Mission Statement

The mission of re:TH!NK, the Lakeshore Tobacco Prevention Network, is to improve the health of our residents by reducing tobacco use and exposure through prevention strategies which include community outreach and involvement to move policy forward collaboratively, across our multi-jurisdictional area.

Thursday, January 9, 2014

50th Anniversary of the Surgeon General's Historic Report

On January 11, 1964, the Surgeon General pronounced the health risks posed by cigarettes.
Fifty years ago tobacco ads featuring Fred Flintstone, athletes, and movie starts could be found all over in magazines and on TV. Smoke hung in the air of restaurants, bars, teachers lounges, offices, and airplane cabins. And there'd be a good chance that your family doctor was a smoker too. It's amazing how much we have learned in 50 years about the harms of tobacco products and smoking.
The turning point for tobacco prevention came on January 11, 1964 with the Surgeon General's Report. That Saturday morning, the U.S. Surgeon General Luther Terry released the official report linking smoking to illness and death - and suggesting the government should do something about it.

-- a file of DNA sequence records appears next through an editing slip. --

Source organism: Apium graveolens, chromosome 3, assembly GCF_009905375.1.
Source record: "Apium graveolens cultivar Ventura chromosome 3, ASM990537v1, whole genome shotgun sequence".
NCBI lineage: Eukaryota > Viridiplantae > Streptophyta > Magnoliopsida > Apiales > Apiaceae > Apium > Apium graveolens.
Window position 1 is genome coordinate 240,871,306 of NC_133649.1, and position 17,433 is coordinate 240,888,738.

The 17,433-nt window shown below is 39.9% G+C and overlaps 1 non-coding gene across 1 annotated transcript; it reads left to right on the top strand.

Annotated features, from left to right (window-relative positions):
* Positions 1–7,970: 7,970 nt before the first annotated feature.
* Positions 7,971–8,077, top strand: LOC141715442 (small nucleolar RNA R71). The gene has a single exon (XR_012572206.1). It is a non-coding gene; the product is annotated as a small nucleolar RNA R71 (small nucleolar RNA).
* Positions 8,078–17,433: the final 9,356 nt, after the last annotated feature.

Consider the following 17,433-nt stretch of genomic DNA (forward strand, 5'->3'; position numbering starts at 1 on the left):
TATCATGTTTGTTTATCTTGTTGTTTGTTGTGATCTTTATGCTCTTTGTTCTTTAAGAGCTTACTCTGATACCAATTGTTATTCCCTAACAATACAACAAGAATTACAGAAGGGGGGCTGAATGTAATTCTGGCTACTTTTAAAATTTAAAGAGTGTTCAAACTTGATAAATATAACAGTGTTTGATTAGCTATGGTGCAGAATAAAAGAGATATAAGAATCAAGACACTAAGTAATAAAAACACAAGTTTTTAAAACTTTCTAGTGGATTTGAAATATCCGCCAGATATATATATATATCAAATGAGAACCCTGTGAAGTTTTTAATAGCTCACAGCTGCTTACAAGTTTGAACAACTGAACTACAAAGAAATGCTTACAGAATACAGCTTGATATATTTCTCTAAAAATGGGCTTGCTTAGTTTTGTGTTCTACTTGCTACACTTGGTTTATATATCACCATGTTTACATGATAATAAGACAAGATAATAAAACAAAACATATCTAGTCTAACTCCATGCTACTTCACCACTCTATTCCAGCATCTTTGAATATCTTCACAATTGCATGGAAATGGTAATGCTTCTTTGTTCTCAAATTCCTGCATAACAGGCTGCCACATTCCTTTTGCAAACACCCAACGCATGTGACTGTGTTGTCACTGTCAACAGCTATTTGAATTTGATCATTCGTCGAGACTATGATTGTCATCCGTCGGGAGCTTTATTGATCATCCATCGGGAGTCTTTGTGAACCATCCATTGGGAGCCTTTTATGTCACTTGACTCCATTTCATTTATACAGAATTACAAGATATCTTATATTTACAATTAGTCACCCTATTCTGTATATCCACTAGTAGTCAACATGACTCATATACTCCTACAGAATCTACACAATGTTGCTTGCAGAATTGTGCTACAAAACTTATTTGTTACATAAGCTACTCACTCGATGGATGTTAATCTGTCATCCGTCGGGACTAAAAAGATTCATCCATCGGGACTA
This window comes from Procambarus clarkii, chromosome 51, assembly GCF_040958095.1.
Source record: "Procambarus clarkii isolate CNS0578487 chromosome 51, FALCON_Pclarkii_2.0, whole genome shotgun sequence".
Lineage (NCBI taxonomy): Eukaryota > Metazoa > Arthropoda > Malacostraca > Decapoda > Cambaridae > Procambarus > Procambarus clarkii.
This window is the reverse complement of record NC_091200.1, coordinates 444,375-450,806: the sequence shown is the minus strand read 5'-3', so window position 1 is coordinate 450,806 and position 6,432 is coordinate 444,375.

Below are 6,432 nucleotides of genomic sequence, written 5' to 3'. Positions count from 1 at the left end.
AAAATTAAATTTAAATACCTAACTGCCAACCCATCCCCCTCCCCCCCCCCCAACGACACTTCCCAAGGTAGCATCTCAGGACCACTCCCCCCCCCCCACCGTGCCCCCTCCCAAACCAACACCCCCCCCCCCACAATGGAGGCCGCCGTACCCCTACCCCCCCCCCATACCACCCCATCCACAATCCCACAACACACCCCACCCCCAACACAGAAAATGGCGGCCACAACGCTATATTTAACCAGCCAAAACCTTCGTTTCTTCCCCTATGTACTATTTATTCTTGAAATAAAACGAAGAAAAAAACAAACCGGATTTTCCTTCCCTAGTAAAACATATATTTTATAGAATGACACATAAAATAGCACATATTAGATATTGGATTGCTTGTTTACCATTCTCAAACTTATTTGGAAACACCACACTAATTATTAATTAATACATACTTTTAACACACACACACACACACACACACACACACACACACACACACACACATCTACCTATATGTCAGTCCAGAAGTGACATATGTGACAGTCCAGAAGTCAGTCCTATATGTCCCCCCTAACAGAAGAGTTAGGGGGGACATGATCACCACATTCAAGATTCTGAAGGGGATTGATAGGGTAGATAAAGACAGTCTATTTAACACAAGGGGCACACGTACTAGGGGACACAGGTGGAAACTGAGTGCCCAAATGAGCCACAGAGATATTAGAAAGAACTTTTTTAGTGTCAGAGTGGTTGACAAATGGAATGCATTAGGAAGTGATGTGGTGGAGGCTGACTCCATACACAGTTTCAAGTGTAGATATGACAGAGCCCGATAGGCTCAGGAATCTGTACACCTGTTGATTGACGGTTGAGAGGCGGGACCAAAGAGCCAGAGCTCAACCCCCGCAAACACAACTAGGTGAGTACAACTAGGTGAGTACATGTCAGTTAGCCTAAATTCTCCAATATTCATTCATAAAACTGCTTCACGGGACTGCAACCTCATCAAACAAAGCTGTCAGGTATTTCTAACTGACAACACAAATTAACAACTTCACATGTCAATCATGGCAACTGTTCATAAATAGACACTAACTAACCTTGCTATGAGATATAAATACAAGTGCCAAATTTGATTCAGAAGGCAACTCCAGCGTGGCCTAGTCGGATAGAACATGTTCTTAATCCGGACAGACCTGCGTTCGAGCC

In the decades that followed, warning labels were put on cigarette packs, cigarette commercials were banned, taxes were raised, and new restrictions were placed on where people could light up. 

Wisconsin has seen great progress in reducing tobacco’s burden.

  • High school smoking dropped from 33% in 2000 to an all-time low 13% in 2012
  • Wisconsin is healthier since the smoke-free law took effect in 2010
  • Since the smoke-free air law, bars and restaurants saw a decrease in unhealthy air, bartenders experience a decrease in respiratory health symptoms
  • The number of smoke-free homes in Wisconsin also increased from 74% to 80%
  • The state’s Wisconsin Tobacco Quit Line has fielded more than 200,000 calls

While great strides in tobacco prevention have been made over the last 50 years, tobacco's still a problem in Wisconsin, so we need to stay committed. More than 800,000 Wisconsinites are still smoking, and smoking kills more than 7,000 adults in Wisconsin each year. 

In order to prevent and reduce deaths from tobacco we need to reduce the amount of youth who start using tobacco. Each day about 14 Wisconsin kids become new smokers. Candy and fruit-flavored tobacco products that are more affordable are attracting the attention of our young people. 

Looking like candy, gum, and other products that appeal to youth these products have become much more popular among youth. A new CDC study found that nationally, 40% of youth smokers use flavored little cigars or cigarettes. 

These other tobacco products (OTPs) are harmful and addictive, plus they're marketed aggressively to youth and are inexpensive. The products hook youth early and keep them addicted. The candy and fruit-flavors disguise the tobacco underneath. But using any tobacco product has serious health risks, even if it is coated in candy flavors. OTPs are not safe, not fair, and not good for Wisconsin.

The blog post used info from this USA Today article for more info on the 50th Anniversary of the Surgeon Generals Report.